In several instances, the basic information the two organizations use to run their calculations are slightly different, leading to different final numbers. For example, Kansas Department of Health and Environment (KDHE) reports new positive cases by the date the lab specimen is tested (or run), but JCDHE reports this data based on the date the specimen was collected. JCDHE does it this way to ensure that the lab result aligns as closely as possible with the onset date of illness. This nuance matters at the local level because JCDHE is conducting case investigations with the newly diagnosed people, but it can lead to differing data.
Ultimately, there are differences in the inputs state and local health departments factor into their data calculations. These departments perform different functions and have different questions they need the data to answer. An example of this is which cases KDHE and JCDHE count in their total case counts. KDHE includes a set of probable cases, which include those meeting clinical criteria AND epidemiological evidence, or cases that have presumptive lab evidence and EITHER clinical or epidemiological evidence.
These cases include those identified by antigen tests, which are usually performed as a point of care test and are faster but not as sensitive to identifying the presence of the virus. KDHE also includes antibody tests (also called serology tests), which is a blood test conducted after a recovery from COVID-19 to identify antibodies to COVID-19. Finally, KDHE’s case counts include close contacts to a lab-confirmed positive case who become symptomatic within a 14-day exposure window, regardless of a positive lab result. Counting probable cases is a common practice among infectious disease experts, especially those looking at large populations. The state health department must understand what is going on with community transmission while also accounting for variances across geography, testing capabilities, health department investigative capacity, quick access to labs, and positive cases who deny testing. Counting probable cases makes some assumptions based on the preponderance of evidence. Probable cases are not counted as positive until they are lab-confirmed, which is why KDHE says their “case counts are preliminary and subject to verification.”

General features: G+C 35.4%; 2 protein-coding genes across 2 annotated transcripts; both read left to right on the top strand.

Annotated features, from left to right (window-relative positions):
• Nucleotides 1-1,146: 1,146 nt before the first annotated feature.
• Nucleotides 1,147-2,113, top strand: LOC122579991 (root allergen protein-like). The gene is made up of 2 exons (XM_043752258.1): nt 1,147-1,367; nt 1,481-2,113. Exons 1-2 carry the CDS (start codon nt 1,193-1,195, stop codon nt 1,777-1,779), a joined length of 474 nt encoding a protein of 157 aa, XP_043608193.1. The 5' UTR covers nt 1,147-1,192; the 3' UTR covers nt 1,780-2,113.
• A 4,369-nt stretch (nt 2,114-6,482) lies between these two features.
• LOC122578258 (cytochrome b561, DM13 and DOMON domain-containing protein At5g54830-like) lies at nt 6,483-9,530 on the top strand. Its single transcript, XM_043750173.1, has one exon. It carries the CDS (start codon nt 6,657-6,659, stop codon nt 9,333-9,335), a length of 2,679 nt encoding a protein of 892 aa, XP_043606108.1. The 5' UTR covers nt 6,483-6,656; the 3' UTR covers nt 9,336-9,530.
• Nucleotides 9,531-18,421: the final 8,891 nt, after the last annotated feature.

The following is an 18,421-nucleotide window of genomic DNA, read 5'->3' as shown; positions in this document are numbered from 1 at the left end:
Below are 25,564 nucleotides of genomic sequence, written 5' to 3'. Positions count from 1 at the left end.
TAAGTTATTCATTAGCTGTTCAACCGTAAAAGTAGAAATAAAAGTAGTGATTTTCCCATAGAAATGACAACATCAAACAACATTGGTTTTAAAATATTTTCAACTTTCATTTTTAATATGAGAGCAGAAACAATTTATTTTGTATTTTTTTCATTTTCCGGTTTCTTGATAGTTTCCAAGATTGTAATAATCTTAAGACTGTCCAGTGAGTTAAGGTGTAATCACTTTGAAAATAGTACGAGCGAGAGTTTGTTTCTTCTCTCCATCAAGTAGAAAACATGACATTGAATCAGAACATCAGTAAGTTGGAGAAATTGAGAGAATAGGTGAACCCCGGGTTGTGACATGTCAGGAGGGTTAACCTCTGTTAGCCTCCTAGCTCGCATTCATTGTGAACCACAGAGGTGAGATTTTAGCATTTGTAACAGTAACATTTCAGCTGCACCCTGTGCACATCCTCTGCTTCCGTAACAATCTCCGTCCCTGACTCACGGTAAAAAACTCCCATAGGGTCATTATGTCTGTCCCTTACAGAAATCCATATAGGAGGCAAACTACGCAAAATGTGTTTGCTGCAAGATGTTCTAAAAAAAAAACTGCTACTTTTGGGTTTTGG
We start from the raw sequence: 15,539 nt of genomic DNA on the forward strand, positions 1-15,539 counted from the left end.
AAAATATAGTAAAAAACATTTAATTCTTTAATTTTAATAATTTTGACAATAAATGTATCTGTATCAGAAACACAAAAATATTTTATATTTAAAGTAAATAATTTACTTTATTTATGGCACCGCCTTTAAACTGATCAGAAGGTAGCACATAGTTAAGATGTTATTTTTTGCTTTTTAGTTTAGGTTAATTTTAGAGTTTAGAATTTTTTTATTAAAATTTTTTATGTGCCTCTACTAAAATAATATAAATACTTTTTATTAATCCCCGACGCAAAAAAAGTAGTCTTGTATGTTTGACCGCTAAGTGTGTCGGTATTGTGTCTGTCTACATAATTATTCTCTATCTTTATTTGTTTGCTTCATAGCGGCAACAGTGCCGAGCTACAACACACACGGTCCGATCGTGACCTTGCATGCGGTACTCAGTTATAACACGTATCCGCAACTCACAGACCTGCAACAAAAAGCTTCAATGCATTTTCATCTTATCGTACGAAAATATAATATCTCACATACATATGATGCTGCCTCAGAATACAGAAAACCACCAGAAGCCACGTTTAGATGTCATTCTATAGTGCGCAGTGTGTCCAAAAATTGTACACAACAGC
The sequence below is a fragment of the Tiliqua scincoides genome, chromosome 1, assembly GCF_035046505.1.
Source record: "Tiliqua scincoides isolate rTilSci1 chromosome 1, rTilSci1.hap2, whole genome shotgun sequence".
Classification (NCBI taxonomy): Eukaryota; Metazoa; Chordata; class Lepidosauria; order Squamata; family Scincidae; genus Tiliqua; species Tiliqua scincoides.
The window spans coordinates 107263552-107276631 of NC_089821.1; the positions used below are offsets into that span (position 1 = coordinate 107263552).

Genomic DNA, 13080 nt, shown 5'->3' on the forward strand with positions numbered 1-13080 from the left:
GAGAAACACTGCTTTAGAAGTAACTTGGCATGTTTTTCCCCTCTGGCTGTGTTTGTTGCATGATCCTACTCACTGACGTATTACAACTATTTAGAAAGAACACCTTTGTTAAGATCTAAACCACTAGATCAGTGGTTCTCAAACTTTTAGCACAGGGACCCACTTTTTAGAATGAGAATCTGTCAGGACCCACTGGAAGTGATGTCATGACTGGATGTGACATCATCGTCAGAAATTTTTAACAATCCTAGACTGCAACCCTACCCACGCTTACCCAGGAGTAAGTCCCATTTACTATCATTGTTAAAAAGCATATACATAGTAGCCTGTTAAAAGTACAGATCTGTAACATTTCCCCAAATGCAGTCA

JCDHE’s responsibility at a local level is different. Our data can be more exacting because we can hold steady certain realities about Johnson County, such as testing capacity, health department investigative ability, and lab access. Local health officers are empowered to issue public health orders, compelling residents to take specific actions such as staying home, closing businesses, etc. It is vital that officials have the most accurate case counts. Therefore, JCDHE’s final case counts only include PCR tests, which are more sensitive molecular tests.
Still, JCDHE understand that these discrepancies in data can be confusing to the public. KDHE and JCDHE are meeting in late August to explore ways to more closely align our metrics to ease public confusion.